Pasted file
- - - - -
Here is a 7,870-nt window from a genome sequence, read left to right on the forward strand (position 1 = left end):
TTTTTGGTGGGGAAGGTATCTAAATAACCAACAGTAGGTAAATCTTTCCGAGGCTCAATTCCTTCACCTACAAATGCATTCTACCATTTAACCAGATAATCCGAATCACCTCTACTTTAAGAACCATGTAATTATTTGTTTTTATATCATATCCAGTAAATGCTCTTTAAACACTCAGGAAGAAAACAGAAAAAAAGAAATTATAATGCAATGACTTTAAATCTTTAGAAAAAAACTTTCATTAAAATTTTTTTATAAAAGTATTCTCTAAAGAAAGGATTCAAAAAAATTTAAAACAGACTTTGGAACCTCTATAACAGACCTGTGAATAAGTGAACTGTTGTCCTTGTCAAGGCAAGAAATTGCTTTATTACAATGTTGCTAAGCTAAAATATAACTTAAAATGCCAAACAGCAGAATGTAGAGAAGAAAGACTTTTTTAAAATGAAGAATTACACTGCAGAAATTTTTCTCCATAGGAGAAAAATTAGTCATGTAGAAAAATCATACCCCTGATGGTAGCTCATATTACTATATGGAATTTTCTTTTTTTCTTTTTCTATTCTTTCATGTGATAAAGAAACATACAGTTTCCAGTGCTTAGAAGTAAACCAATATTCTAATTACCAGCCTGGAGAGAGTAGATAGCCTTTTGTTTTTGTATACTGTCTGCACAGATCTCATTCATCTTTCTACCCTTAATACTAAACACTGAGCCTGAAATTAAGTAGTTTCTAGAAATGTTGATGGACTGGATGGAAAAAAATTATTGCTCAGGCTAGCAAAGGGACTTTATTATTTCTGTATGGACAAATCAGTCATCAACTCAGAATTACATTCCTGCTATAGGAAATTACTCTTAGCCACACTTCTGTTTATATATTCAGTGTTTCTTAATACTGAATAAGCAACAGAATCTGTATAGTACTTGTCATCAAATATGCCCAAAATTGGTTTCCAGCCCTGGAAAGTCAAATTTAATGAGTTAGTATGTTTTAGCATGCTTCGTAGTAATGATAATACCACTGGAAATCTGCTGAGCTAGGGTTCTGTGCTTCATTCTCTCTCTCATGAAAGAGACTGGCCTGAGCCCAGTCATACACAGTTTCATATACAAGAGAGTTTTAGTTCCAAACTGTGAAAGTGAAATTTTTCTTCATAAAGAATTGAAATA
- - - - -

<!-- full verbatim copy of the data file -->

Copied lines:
Here is a 7,870-nt window from a genome sequence, read left to right on the forward strand (position 1 = left end):
TTTTTGGTGGGGAAGGTATCTAAATAACCAACAGTAGGTAAATCTTTCCGAGGCTCAATTCCTTCACCTACAAATGCATTCTACCATTTAACCAGATAATCCGAATCACCTCTACTTTAAGAACCATGTAATTATTTGTTTTTATATCATATCCAGTAAATGCTCTTTAAACACTCAGGAAGAAAACAGAAAAAAAGAAATTATAATGCAATGACTTTAAATCTTTAGAAAAAAACTTTCATTAAAATTTTTTTATAAAAGTATTCTCTAAAGAAAGGATTCAAAAAAATTTAAAACAGACTTTGGAACCTCTATAACAGACCTGTGAATAAGTGAACTGTTGTCCTTGTCAAGGCAAGAAATTGCTTTATTACAATGTTGCTAAGCTAAAATATAACTTAAAATGCCAAACAGCAGAATGTAGAGAAGAAAGACTTTTTTAAAATGAAGAATTACACTGCAGAAATTTTTCTCCATAGGAGAAAAATTAGTCATGTAGAAAAATCATACCCCTGATGGTAGCTCATATTACTATATGGAATTTTCTTTTTTTCTTTTTCTATTCTTTCATGTGATAAAGAAACATACAGTTTCCAGTGCTTAGAAGTAAACCAATATTCTAATTACCAGCCTGGAGAGAGTAGATAGCCTTTTGTTTTTGTATACTGTCTGCACAGATCTCATTCATCTTTCTACCCTTAATACTAAACACTGAGCCTGAAATTAAGTAGTTTCTAGAAATGTTGATGGACTGGATGGAAAAAAATTATTGCTCAGGCTAGCAAAGGGACTTTATTATTTCTGTATGGACAAATCAGTCATCAACTCAGAATTACATTCCTGCTATAGGAAATTACTCTTAGCCACACTTCTGTTTATATATTCAGTGTTTCTTAATACTGAATAAGCAACAGAATCTGTATAGTACTTGTCATCAAATATGCCCAAAATTGGTTTCCAGCCCTGGAAAGTCAAATTTAATGAGTTAGTATGTTTTAGCATGCTTCGTAGTAATGATAATACCACTGGAAATCTGCTGAGCTAGGGTTCTGTGCTTCATTCTCTCTCTCATGAAAGAGACTGGCCTGAGCCCAGTCATACACAGTTTCATATACAAGAGAGTTTTAGTTCCAAACTGTGAAAGTGAAATTTTTCTTCATAAAGAATTGAAATA